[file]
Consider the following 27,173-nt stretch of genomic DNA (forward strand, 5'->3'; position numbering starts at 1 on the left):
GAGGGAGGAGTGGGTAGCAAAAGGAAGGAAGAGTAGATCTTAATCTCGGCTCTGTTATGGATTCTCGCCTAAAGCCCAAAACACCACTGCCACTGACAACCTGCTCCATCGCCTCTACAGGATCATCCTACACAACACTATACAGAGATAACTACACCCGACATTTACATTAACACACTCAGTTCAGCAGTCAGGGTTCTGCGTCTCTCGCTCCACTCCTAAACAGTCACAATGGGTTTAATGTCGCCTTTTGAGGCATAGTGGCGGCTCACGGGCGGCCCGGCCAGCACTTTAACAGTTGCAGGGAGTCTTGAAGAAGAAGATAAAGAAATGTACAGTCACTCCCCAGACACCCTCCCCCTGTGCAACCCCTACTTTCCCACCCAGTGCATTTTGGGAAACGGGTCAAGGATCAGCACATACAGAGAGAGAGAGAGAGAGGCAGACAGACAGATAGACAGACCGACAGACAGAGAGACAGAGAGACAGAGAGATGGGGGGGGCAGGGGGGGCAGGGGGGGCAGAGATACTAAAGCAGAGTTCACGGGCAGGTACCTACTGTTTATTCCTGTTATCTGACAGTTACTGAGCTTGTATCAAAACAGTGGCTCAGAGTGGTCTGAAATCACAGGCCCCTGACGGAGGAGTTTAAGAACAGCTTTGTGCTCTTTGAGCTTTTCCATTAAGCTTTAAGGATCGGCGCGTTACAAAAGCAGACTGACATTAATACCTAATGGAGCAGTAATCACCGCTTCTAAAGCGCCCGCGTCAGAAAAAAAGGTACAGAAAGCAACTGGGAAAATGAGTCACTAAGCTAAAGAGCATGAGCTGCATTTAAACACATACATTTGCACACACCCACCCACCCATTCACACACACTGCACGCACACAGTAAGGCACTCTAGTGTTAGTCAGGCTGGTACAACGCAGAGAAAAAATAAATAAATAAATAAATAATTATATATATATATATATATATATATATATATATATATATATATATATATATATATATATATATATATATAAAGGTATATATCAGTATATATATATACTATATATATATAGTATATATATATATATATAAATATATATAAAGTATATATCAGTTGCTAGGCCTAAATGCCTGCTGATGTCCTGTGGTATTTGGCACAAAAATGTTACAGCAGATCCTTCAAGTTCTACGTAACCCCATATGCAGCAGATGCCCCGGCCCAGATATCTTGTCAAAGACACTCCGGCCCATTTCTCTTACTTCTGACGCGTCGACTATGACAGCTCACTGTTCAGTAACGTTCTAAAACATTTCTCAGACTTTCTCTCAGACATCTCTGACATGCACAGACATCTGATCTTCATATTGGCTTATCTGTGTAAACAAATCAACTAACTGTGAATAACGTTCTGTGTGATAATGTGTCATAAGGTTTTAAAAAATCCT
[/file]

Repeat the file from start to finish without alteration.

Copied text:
Consider the following 27,173-nt stretch of genomic DNA (forward strand, 5'->3'; position numbering starts at 1 on the left):
GAGGGAGGAGTGGGTAGCAAAAGGAAGGAAGAGTAGATCTTAATCTCGGCTCTGTTATGGATTCTCGCCTAAAGCCCAAAACACCACTGCCACTGACAACCTGCTCCATCGCCTCTACAGGATCATCCTACACAACACTATACAGAGATAACTACACCCGACATTTACATTAACACACTCAGTTCAGCAGTCAGGGTTCTGCGTCTCTCGCTCCACTCCTAAACAGTCACAATGGGTTTAATGTCGCCTTTTGAGGCATAGTGGCGGCTCACGGGCGGCCCGGCCAGCACTTTAACAGTTGCAGGGAGTCTTGAAGAAGAAGATAAAGAAATGTACAGTCACTCCCCAGACACCCTCCCCCTGTGCAACCCCTACTTTCCCACCCAGTGCATTTTGGGAAACGGGTCAAGGATCAGCACATACAGAGAGAGAGAGAGAGAGGCAGACAGACAGATAGACAGACCGACAGACAGAGAGACAGAGAGACAGAGAGATGGGGGGGGCAGGGGGGGCAGGGGGGGCAGAGATACTAAAGCAGAGTTCACGGGCAGGTACCTACTGTTTATTCCTGTTATCTGACAGTTACTGAGCTTGTATCAAAACAGTGGCTCAGAGTGGTCTGAAATCACAGGCCCCTGACGGAGGAGTTTAAGAACAGCTTTGTGCTCTTTGAGCTTTTCCATTAAGCTTTAAGGATCGGCGCGTTACAAAAGCAGACTGACATTAATACCTAATGGAGCAGTAATCACCGCTTCTAAAGCGCCCGCGTCAGAAAAAAAGGTACAGAAAGCAACTGGGAAAATGAGTCACTAAGCTAAAGAGCATGAGCTGCATTTAAACACATACATTTGCACACACCCACCCACCCATTCACACACACTGCACGCACACAGTAAGGCACTCTAGTGTTAGTCAGGCTGGTACAACGCAGAGAAAAAATAAATAAATAAATAAATAATTATATATATATATATATATATATATATATATATATATATATATATATATATATATATATATATATATATAAAGGTATATATCAGTATATATATATACTATATATATATAGTATATATATATATATATAAATATATATAAAGTATATATCAGTTGCTAGGCCTAAATGCCTGCTGATGTCCTGTGGTATTTGGCACAAAAATGTTACAGCAGATCCTTCAAGTTCTACGTAACCCCATATGCAGCAGATGCCCCGGCCCAGATATCTTGTCAAAGACACTCCGGCCCATTTCTCTTACTTCTGACGCGTCGACTATGACAGCTCACTGTTCAGTAACGTTCTAAAACATTTCTCAGACTTTCTCTCAGACATCTCTGACATGCACAGACATCTGATCTTCATATTGGCTTATCTGTGTAAACAAATCAACTAACTGTGAATAACGTTCTGTGTGATAATGTGTCATAAGGTTTTAAAAAATCCT